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/dev/sda1 is listed as unknown so i assume it is the Master Boot Record with Grub installed.
No, more likely a Windows partition - NTFS.
When i installed the CentOS 7 the installer stated an error about the bootable partition - which was effectively /boot, so i moved this to /dev/sda2.
"an error" tells us nothing - post exact message(s) in future. Do you mean you moved the boot flag to /dev/sda2?.
What i am not sure about is that if i want to install 2 other Linux OS's will i run out of /dev/sdaX assignments ?.
I read somewhere that there are 4 maximum that can be used a /boot (SDA1, SDA2, SDA3, SDA4), so does this mean i can only install one other OS ?.
Linux is (much) more flexible than Windows, and can use logical partitions - even for /boot. Some (Linux) installers won't do this easily (RHEL and CentOS come to mind), you have to use the "Advanced" partitioning option at install.
From a terminal in Centos, run this command and post all the output
Ugh - edit that and change the [quote] tags to [code]. That way the layout is maintained - use [code] for all output.
Create an extended partition using all that free space, then you can allocate multiple logicals within it as needed - the extended is merely a container. It gets you around the MS-DOS limit of 4 primary partitions. See wikipedia for an explanation.
No need to move anything around. Looks like no filesystem in /dev/sda1 - basically unused.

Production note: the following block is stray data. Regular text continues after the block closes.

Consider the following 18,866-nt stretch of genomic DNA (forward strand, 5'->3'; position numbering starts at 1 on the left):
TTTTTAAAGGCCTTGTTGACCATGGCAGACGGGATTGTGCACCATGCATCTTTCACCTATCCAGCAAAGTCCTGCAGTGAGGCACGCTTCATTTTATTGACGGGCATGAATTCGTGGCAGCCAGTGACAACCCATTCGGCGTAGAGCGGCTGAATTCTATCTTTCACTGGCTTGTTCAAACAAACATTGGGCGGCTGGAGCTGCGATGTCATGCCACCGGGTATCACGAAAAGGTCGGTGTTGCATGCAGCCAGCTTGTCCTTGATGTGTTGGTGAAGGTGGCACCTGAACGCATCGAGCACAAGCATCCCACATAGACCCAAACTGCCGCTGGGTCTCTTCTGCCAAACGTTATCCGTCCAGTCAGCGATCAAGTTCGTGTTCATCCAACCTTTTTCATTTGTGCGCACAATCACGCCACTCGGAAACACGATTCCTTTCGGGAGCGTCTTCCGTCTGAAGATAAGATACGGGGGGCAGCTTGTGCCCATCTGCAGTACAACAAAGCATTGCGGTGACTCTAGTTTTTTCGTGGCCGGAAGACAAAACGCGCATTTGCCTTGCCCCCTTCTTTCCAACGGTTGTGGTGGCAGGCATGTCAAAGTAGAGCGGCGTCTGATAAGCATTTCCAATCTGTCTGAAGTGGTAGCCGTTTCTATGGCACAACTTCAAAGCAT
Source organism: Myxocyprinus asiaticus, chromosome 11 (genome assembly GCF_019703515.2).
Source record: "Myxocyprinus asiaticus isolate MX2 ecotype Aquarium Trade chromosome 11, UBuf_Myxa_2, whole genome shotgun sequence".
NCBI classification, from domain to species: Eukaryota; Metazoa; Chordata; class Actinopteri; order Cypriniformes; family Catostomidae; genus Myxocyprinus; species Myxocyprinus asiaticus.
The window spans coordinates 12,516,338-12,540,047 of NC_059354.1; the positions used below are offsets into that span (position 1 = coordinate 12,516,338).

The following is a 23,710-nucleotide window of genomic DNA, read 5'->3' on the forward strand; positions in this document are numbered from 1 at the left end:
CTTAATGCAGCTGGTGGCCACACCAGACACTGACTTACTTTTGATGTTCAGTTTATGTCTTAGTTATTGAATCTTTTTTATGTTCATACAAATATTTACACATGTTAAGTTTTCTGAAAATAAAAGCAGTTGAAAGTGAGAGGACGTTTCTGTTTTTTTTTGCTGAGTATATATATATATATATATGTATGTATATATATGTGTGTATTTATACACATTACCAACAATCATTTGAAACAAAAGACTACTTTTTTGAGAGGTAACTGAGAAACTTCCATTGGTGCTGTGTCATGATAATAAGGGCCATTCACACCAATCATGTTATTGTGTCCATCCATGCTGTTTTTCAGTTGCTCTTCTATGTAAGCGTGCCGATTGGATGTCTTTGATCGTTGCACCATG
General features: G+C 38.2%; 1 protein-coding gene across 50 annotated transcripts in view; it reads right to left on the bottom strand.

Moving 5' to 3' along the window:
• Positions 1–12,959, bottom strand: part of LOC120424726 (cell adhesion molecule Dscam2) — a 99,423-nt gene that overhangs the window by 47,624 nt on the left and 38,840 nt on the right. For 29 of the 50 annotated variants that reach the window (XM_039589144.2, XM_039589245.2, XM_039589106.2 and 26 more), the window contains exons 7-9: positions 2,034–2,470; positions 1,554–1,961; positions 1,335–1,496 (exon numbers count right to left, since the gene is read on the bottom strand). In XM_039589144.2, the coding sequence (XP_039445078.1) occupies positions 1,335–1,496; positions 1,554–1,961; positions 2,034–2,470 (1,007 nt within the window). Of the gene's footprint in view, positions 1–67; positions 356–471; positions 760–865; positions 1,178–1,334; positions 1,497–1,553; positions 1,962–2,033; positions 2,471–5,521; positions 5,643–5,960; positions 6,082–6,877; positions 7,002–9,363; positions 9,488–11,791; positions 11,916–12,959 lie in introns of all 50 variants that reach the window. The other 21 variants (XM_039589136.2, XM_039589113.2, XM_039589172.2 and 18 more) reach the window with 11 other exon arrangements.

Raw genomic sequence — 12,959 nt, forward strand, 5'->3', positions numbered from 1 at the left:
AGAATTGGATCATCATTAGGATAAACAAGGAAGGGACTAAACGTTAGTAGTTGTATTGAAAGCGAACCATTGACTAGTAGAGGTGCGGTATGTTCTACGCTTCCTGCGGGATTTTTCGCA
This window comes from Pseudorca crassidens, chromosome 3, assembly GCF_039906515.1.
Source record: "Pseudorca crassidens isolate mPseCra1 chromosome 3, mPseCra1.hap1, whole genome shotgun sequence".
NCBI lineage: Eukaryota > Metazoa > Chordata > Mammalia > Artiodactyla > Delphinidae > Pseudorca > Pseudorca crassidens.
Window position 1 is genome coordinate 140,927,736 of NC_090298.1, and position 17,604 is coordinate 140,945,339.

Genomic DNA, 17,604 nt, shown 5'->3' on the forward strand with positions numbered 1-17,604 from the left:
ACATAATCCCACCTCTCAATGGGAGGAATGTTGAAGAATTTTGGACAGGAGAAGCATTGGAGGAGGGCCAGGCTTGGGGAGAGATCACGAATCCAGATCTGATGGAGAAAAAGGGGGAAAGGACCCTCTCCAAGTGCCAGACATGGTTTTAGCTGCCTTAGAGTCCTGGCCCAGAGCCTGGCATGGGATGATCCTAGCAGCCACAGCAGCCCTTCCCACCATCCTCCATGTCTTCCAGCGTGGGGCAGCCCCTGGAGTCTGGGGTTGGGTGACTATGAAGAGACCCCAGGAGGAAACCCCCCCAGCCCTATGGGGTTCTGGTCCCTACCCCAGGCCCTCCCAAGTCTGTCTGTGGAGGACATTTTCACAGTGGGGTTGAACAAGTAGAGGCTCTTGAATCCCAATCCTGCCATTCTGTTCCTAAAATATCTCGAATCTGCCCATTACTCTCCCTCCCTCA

The boot flag is ignored by grub, so just leave it there.
So just install what you want - BTW F22 is now out; install that rather than F21.
What distro's are you trying to install?
Some distro's such as debian can be installed without installing grub to the mbr, which would be a good thing because whatever grub you end up with would have to be able to access n lvm partition such as ubuntu's, or I believe you would have to create a new initrd image with support for lvm.
I was installing rpm based distro's - Fedora, Centos, possibly Scientific Linux. I purchase Linux Format regularly so will use their DVD's with distros to try. I essentially want two builds at least to experiment on, in different ways - so the separate installs are required. Thanks.
Yes you can experiment, but if it all goes wrong after installingthe other distro's don't remove them just remember where ubuntu's grub was installed & boot up the ubuntu dvd/usb, in rescue mode & reinstall grub. You'll find ubuntu easier to manage grub & it will find & add the other OS's to it's grub.
I had XP, XP 64, and Windows 7 installed on my workstation for testing. I installed three hard drives. I installed the oldest first. I created a separate boot sector and separate C: drives as primary. This way the three OS could not write or see the other OS partitions and corrupt them. I kept separate hard drives for space for applications for each. So I can't see why Linux can't do it. Use Grub it is common to move flavors.
If you accept the default for the bootloader installation with Fedora, it should ovewrite the Grub installation from CentOS although I believe CentOS beginning with 7.0 now uses Grub2. You don't indicate which release you have, the 6.5 version I tried still used Grub Legacy.